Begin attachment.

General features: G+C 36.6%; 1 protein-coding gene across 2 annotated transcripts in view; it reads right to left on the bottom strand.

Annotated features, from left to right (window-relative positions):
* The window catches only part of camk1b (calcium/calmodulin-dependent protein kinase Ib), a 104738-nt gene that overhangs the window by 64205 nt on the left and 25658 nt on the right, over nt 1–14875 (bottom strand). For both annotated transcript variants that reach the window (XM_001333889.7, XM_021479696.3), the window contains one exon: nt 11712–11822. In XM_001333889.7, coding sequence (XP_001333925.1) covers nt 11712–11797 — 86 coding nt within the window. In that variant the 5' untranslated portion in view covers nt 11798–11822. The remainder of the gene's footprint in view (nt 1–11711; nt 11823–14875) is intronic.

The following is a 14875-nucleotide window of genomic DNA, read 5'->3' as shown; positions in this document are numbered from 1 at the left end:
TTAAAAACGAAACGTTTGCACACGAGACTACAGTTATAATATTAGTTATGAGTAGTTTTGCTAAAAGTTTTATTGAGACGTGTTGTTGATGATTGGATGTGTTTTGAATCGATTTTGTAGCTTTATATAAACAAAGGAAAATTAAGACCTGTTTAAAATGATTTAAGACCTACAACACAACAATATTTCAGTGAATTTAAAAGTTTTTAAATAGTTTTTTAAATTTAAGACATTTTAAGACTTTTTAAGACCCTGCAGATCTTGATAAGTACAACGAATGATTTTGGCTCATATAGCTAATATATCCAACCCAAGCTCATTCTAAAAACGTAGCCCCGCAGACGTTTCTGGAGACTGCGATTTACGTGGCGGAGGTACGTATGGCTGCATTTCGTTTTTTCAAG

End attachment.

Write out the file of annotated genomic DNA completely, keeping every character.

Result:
General features: G+C 36.6%; 1 protein-coding gene across 2 annotated transcripts in view; it reads right to left on the bottom strand.

Annotated features, from left to right (window-relative positions):
* The window catches only part of camk1b (calcium/calmodulin-dependent protein kinase Ib), a 104738-nt gene that overhangs the window by 64205 nt on the left and 25658 nt on the right, over nt 1–14875 (bottom strand). For both annotated transcript variants that reach the window (XM_001333889.7, XM_021479696.3), the window contains one exon: nt 11712–11822. In XM_001333889.7, coding sequence (XP_001333925.1) covers nt 11712–11797 — 86 coding nt within the window. In that variant the 5' untranslated portion in view covers nt 11798–11822. The remainder of the gene's footprint in view (nt 1–11711; nt 11823–14875) is intronic.

The following is a 14875-nucleotide window of genomic DNA, read 5'->3' as shown; positions in this document are numbered from 1 at the left end:
TTAAAAACGAAACGTTTGCACACGAGACTACAGTTATAATATTAGTTATGAGTAGTTTTGCTAAAAGTTTTATTGAGACGTGTTGTTGATGATTGGATGTGTTTTGAATCGATTTTGTAGCTTTATATAAACAAAGGAAAATTAAGACCTGTTTAAAATGATTTAAGACCTACAACACAACAATATTTCAGTGAATTTAAAAGTTTTTAAATAGTTTTTTAAATTTAAGACATTTTAAGACTTTTTAAGACCCTGCAGATCTTGATAAGTACAACGAATGATTTTGGCTCATATAGCTAATATATCCAACCCAAGCTCATTCTAAAAACGTAGCCCCGCAGACGTTTCTGGAGACTGCGATTTACGTGGCGGAGGTACGTATGGCTGCATTTCGTTTTTTCAAG